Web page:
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UI-UX design case study: Designing enterprise resource planning (ERP) system based on the PRD.

Real look of the final design version
Author: Kristina Shanoyan       
Co-author: Wolf Alexanyan       
Disclaimer: The case study is based on a real, 8-digit $ cap project that was implemented from scratch. The system was completely redesigned for the sake of this case study.       
Since we’re talking about a highly secure, private system that was built for a very unique customer, some of the sections of this case study won’t look like the standard ones or will be omitted completely.       
Link to the PRD 
Link to the Figma Prototype 
Link to the Persona with mapped Cognitive biases 
Link to the Persona in UX Core Persona tool

#1. Project Introduction

The Enterprise Resource Planning (ERP) system that we want to design will be used in an existing organization. It will be accessed by over three thousand employees at the start.   
To name a few examples of the ERP system: MS Dynamics 365, SAP ERP, Oracle Cloud, Odoo, and many others.   

Our customer's organization has a well-established set of processes and workflows that are critical to their business operations. Almost every workflow starts with submitting a different form, with the subsequent need for different position holders to review and process the request.   

The nature of requests varies from a simple day-off or salary review continued with much more complex requests for business trips to different countries, training requests, etc. From the system perspective, the lower layer is a regular employee (95% of all system users) who always gets involved in different activities and has submitted/pending requests of different natures.        
Then comes a middle layer - HR team members (4% of all system users). They are the ones who maintain the workflows, the requests, and the forms. The highest level - the admins (<1% of all system users) - maintain the core of the ERP - the environment in which the HR team can create different workflows and forms.
Due to the specific nature of their business, The workflows, processes, and the people responsible for them constantly change, which can have a significant impact on the organization. This highlights the urgent need for an adaptable and scalable ERP system that can help them create and modify anything as needed starting from input fields and forms and finishing with organization structure. 

Required components to be implemented
#2. Product Requirements Document (PRD) Review

Throughout the design process, the PRD served as the primary guiding document. A few key points mentioned in the PRD gave the base for some fundamental design decisions. The most important ones are:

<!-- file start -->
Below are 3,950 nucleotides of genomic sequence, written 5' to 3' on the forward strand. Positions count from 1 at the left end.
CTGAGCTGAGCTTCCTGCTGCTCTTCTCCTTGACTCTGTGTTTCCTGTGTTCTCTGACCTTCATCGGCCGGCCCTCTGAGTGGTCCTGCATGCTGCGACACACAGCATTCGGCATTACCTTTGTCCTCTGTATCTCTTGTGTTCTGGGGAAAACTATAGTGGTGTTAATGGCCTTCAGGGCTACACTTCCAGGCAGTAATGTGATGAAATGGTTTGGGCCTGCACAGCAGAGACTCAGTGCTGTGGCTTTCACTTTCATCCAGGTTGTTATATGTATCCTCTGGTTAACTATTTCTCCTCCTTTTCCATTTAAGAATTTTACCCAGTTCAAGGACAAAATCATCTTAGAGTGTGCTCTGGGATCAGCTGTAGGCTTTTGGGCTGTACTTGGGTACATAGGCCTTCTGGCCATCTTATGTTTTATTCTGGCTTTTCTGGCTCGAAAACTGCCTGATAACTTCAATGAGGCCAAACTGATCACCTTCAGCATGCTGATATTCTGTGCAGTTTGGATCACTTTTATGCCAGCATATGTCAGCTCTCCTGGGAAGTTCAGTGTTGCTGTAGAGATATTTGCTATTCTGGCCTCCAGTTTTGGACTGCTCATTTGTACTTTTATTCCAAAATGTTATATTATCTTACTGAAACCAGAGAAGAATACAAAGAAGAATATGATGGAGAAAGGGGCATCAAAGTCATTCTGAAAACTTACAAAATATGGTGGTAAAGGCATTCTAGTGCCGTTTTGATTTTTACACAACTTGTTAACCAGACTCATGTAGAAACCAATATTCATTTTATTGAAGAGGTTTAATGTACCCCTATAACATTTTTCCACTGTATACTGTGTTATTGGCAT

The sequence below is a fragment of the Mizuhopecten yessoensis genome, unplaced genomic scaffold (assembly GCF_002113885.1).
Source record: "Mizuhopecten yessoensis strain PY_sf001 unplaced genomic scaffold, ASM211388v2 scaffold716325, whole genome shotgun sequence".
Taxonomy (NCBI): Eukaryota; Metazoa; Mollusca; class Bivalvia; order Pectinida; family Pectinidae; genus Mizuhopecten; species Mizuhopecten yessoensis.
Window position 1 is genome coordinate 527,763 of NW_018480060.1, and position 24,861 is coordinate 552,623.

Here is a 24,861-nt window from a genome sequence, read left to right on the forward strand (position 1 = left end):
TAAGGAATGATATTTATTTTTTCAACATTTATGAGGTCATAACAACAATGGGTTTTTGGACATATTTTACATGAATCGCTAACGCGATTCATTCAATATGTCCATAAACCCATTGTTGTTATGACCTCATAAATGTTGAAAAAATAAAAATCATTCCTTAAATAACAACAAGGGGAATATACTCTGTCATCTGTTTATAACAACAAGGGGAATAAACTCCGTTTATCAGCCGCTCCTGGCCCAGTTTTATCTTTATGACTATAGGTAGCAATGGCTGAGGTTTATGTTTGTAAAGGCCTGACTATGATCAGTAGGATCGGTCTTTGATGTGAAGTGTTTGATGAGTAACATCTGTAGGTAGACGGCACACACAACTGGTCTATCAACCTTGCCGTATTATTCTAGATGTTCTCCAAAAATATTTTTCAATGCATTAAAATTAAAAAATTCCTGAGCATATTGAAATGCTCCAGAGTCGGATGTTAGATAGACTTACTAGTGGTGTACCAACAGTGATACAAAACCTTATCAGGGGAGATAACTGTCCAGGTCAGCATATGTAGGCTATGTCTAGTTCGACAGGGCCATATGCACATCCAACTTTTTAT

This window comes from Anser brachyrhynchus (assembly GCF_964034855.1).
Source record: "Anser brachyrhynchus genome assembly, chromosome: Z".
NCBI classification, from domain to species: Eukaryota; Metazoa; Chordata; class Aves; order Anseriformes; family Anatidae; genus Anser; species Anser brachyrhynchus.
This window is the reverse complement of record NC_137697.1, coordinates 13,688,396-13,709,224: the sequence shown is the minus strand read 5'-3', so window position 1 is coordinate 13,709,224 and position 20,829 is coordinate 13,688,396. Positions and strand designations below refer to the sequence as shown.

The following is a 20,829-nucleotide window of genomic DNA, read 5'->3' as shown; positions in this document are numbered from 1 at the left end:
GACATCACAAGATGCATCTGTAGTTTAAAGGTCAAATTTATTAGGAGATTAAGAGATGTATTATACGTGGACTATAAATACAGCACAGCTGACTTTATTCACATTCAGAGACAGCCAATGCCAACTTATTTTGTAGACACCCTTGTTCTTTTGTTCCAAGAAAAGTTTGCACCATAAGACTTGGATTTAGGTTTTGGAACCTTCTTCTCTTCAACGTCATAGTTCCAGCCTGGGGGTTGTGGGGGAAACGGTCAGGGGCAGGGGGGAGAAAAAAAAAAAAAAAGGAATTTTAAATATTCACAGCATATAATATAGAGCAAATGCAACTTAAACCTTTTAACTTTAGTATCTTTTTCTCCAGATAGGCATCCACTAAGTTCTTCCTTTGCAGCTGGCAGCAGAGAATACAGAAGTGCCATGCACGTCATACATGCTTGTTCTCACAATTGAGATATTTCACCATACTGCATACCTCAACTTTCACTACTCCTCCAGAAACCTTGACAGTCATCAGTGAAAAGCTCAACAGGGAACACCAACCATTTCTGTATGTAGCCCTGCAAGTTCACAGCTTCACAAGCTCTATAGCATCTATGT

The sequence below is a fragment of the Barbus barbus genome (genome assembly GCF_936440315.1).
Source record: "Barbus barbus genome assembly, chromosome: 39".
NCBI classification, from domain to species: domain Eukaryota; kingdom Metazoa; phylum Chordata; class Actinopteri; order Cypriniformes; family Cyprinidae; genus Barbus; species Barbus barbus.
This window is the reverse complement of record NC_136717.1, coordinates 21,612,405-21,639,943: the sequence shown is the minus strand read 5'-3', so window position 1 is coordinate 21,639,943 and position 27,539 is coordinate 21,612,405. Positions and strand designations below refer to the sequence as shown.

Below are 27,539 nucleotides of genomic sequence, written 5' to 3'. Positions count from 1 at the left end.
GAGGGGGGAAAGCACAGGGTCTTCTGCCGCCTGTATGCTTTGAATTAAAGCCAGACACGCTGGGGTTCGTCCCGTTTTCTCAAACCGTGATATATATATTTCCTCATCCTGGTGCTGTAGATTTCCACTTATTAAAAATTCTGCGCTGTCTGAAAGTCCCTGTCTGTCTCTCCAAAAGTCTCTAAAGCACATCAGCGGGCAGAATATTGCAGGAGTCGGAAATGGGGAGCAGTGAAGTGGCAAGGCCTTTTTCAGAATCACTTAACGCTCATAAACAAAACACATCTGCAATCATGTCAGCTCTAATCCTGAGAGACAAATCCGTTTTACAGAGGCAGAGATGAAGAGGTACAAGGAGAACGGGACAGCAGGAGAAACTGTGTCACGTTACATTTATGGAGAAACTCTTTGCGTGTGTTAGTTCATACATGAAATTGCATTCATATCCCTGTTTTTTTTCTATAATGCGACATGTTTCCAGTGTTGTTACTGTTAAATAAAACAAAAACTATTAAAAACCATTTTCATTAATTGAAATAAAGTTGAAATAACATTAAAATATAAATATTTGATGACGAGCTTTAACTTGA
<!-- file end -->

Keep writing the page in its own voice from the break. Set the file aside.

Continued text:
1. "The system will be web-based, with the support of all modern browsers (MS Edge, Chrome, Firefox, Safari). The mobile support of the system is not considered in the MVP. This means we consider the system users to log in from desktop workstations only. The system will be used internally in an air-gapped network, meaning that there won’t be any Internet connection, and the system will have to work autonomously."     

This requirement suggested that the UI/UX design should be optimized for desktop screens. Consistency must be provided through seamless user experience across all supported browsers, including Safari.     
Given the organization's bureaucracy, the assumption is that some (or most) of the end-users will be using Internet Explorer / MS Edge browsers. Since the air-gapped network was mentioned, we can't be sure that the end-user will have up-to-date versions of browsers. This said we'll avoid fancy UI solutions in favor of more basic ones. In other ways, we shouldn't rely heavily on Javascript for beauty.
2. “The smallest screen size the system supports is Full HD (1920x1080).” So there will be no need for any design considerations for smaller screens.
Working on this resolution gives us colossal freedom. Given that the ERP system implies a ton of functionality, this is a huge plus.
3. “The system will be available in Arabic (default) and English”
This requirement highlighted the need for a multilingual design. The layout and typography should be adapted to support RTL (Right-To-Left). The color palette should be adjusted to look comfortable for English, as well as Arabic-native users.
4. "There are three system user types: admins, HR team members, and regular employees. Each user type has its set of privileges and accesses.”
Here we see that some of the user groups will be maintaining the system, while others will focus on the actual in-house operations of the organization. This means the UI will look different for users, depending on their access privileges. Therefore, we'll have to ensure the UI and UX we build look nice and comfortable for each user, regardless of their access.

#3. User Research